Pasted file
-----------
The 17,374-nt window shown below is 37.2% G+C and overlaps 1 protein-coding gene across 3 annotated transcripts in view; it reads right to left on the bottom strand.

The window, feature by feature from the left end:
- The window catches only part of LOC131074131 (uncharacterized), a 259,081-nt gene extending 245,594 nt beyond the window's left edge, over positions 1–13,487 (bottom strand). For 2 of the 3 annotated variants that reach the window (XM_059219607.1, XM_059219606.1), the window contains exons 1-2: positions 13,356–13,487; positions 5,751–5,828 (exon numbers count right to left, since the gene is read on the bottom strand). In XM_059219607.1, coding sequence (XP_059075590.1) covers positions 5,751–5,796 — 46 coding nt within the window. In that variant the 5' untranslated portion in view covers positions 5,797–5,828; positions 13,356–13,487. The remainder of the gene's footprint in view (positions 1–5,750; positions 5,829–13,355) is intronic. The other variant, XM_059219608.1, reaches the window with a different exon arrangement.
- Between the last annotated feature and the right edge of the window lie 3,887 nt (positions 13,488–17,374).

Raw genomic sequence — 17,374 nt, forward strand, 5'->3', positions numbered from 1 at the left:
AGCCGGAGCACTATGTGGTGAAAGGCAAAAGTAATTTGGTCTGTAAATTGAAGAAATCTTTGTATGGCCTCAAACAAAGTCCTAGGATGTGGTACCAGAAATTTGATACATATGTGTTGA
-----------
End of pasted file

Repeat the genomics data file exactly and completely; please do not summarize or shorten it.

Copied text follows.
The 17,374-nt window shown below is 37.2% G+C and overlaps 1 protein-coding gene across 3 annotated transcripts in view; it reads right to left on the bottom strand.

The window, feature by feature from the left end:
- The window catches only part of LOC131074131 (uncharacterized), a 259,081-nt gene extending 245,594 nt beyond the window's left edge, over positions 1–13,487 (bottom strand). For 2 of the 3 annotated variants that reach the window (XM_059219607.1, XM_059219606.1), the window contains exons 1-2: positions 13,356–13,487; positions 5,751–5,828 (exon numbers count right to left, since the gene is read on the bottom strand). In XM_059219607.1, coding sequence (XP_059075590.1) covers positions 5,751–5,796 — 46 coding nt within the window. In that variant the 5' untranslated portion in view covers positions 5,797–5,828; positions 13,356–13,487. The remainder of the gene's footprint in view (positions 1–5,750; positions 5,829–13,355) is intronic. The other variant, XM_059219608.1, reaches the window with a different exon arrangement.
- Between the last annotated feature and the right edge of the window lie 3,887 nt (positions 13,488–17,374).

Raw genomic sequence — 17,374 nt, forward strand, 5'->3', positions numbered from 1 at the left:
AGCCGGAGCACTATGTGGTGAAAGGCAAAAGTAATTTGGTCTGTAAATTGAAGAAATCTTTGTATGGCCTCAAACAAAGTCCTAGGATGTGGTACCAGAAATTTGATACATATGTGTTGA